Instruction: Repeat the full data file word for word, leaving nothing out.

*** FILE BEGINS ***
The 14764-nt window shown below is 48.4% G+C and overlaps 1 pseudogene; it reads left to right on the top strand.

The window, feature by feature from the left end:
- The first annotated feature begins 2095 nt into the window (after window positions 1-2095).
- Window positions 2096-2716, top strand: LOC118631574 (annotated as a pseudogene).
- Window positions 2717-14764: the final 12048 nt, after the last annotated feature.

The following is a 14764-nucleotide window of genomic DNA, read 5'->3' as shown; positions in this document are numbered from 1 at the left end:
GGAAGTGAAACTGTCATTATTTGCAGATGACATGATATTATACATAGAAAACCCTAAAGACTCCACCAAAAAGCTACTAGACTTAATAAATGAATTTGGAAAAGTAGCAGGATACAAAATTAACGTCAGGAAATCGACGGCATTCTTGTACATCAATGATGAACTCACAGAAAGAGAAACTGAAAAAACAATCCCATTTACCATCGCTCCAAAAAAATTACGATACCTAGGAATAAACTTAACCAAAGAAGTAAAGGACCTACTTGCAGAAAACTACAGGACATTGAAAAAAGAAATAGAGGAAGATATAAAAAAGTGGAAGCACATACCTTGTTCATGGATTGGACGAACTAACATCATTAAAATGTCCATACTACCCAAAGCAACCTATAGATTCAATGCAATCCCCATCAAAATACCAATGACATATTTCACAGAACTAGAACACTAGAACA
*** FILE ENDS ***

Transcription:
The 14764-nt window shown below is 48.4% G+C and overlaps 1 pseudogene; it reads left to right on the top strand.

The window, feature by feature from the left end:
- The first annotated feature begins 2095 nt into the window (after window positions 1-2095).
- Window positions 2096-2716, top strand: LOC118631574 (annotated as a pseudogene).
- Window positions 2717-14764: the final 12048 nt, after the last annotated feature.

The following is a 14764-nucleotide window of genomic DNA, read 5'->3' as shown; positions in this document are numbered from 1 at the left end:
GGAAGTGAAACTGTCATTATTTGCAGATGACATGATATTATACATAGAAAACCCTAAAGACTCCACCAAAAAGCTACTAGACTTAATAAATGAATTTGGAAAAGTAGCAGGATACAAAATTAACGTCAGGAAATCGACGGCATTCTTGTACATCAATGATGAACTCACAGAAAGAGAAACTGAAAAAACAATCCCATTTACCATCGCTCCAAAAAAATTACGATACCTAGGAATAAACTTAACCAAAGAAGTAAAGGACCTACTTGCAGAAAACTACAGGACATTGAAAAAAGAAATAGAGGAAGATATAAAAAAGTGGAAGCACATACCTTGTTCATGGATTGGACGAACTAACATCATTAAAATGTCCATACTACCCAAAGCAACCTATAGATTCAATGCAATCCCCATCAAAATACCAATGACATATTTCACAGAACTAGAACACTAGAACA